Estate Planning Blog Articles

Estate & Business Planning Law Firm Serving the Providence & Cranston, RI Areas

Can Estate Planning Reduce Taxes?

The estate tax exemption won’t always be so high. The runup in housing prices may mean capital gains taxes become a serious issue for many people. There are solutions to be found in estate planning, including one known as an “Upstream Power of Appointment” Trust, as explained in the article “How to Use Your Estate Plan to Save on Taxes While You’re Still Alive!” from Kiplinger.

The strategy isn’t for everyone. It requires a completely trustworthy, elderly and less wealthy relative, such as a parent, aunt, or uncle, to serve as an additional trust beneficiary. First, here is some background information:

Basis: This is the amount by which a price is reduced to determine the taxable gain. This is often the historical cost of an asset, which may be adjusted for depreciation or other items. Estate planning attorneys are familiar with these terms.

Step-up (in-basis): If you bought a house for $100,000 and sold it for $400,000, your taxable gain would be $300,000. However, if the house had belonged to your father and was being sold to distribute assets between you and your siblings, the basis (cost) would be increased to the fair market value at the date of your father’s passing. This increase is known as the “step-up in basis” and here’s the benefit: there would be no capital gain on the sale and no taxes owed.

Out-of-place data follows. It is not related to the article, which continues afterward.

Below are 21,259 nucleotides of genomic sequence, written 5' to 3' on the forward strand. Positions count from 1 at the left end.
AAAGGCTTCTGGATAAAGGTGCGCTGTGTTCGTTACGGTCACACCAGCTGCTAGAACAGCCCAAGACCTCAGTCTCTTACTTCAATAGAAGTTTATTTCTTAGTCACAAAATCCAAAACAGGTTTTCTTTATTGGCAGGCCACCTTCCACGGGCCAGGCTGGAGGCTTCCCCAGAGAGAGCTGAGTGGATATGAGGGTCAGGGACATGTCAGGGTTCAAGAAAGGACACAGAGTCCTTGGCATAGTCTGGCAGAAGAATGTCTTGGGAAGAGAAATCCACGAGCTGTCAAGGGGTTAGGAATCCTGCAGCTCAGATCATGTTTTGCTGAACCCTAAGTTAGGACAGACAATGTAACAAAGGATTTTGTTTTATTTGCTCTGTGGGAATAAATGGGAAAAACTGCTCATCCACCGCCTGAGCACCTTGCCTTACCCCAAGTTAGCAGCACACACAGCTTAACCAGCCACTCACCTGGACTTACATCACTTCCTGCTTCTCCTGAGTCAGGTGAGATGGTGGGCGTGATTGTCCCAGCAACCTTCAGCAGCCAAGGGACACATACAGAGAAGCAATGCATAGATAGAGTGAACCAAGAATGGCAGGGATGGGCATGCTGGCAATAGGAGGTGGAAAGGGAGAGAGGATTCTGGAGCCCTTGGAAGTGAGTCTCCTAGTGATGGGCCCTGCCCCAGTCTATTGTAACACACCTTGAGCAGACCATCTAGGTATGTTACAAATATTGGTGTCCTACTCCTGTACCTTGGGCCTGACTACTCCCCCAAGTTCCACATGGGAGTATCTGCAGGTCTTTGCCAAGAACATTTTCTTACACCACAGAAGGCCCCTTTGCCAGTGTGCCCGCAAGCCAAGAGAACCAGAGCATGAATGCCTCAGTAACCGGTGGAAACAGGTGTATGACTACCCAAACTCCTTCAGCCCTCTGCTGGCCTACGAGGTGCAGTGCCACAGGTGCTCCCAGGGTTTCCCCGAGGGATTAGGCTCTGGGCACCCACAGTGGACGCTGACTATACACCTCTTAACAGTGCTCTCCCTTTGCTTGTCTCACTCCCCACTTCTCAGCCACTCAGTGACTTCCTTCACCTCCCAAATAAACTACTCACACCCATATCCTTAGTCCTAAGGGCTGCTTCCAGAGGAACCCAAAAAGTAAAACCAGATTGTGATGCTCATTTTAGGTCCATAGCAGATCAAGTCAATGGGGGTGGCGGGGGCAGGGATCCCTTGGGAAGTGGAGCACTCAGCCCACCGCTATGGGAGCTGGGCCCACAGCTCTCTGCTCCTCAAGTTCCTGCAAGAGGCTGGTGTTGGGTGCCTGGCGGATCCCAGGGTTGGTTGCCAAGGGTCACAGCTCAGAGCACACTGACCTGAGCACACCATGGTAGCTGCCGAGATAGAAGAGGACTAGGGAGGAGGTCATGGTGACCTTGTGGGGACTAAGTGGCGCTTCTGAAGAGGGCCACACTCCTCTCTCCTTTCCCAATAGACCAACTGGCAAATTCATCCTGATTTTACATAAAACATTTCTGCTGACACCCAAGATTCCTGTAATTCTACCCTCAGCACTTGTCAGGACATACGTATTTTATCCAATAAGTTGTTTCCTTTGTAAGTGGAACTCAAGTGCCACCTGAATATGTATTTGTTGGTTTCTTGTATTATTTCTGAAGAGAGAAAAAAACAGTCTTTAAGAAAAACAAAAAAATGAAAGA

Lifetime estate tax exemption: This is currently at $12.06 million per person or $24.12 for married couples. This is the amount of assets which can be passed to children or others free of any federal estate tax. However, the number will take a deep dive on January 1, 2026, when it reverts back to just under $6 million, adjusted for inflation. Plan for the change now, because 2026 will be here before you know it!

Upstream planning involves transferring certain appreciated assets to older or other family members with shorter life expectancies. Since the person is expected to die sooner, the basis step-up is triggered sooner. When the named person dies, you obtain a basis step-up on the asset, saving income taxes on depreciation and saving capital gains on a future sale of the property.